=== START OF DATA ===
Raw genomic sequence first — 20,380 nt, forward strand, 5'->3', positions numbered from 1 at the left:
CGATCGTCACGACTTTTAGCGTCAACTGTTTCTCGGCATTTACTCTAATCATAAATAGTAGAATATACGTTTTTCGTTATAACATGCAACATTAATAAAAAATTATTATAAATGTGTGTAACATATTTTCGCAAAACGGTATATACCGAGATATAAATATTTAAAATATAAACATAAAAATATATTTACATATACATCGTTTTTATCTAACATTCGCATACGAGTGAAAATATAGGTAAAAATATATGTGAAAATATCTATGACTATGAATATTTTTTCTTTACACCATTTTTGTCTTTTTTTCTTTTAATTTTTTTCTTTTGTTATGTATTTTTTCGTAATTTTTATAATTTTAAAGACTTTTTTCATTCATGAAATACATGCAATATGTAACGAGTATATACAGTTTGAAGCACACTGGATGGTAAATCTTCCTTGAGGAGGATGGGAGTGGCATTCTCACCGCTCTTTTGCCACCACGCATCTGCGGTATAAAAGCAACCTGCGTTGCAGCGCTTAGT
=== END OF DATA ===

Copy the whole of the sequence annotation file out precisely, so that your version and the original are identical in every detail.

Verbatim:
Raw genomic sequence first — 20,380 nt, forward strand, 5'->3', positions numbered from 1 at the left:
CGATCGTCACGACTTTTAGCGTCAACTGTTTCTCGGCATTTACTCTAATCATAAATAGTAGAATATACGTTTTTCGTTATAACATGCAACATTAATAAAAAATTATTATAAATGTGTGTAACATATTTTCGCAAAACGGTATATACCGAGATATAAATATTTAAAATATAAACATAAAAATATATTTACATATACATCGTTTTTATCTAACATTCGCATACGAGTGAAAATATAGGTAAAAATATATGTGAAAATATCTATGACTATGAATATTTTTTCTTTACACCATTTTTGTCTTTTTTTCTTTTAATTTTTTTCTTTTGTTATGTATTTTTTCGTAATTTTTATAATTTTAAAGACTTTTTTCATTCATGAAATACATGCAATATGTAACGAGTATATACAGTTTGAAGCACACTGGATGGTAAATCTTCCTTGAGGAGGATGGGAGTGGCATTCTCACCGCTCTTTTGCCACCACGCATCTGCGGTATAAAAGCAACCTGCGTTGCAGCGCTTAGT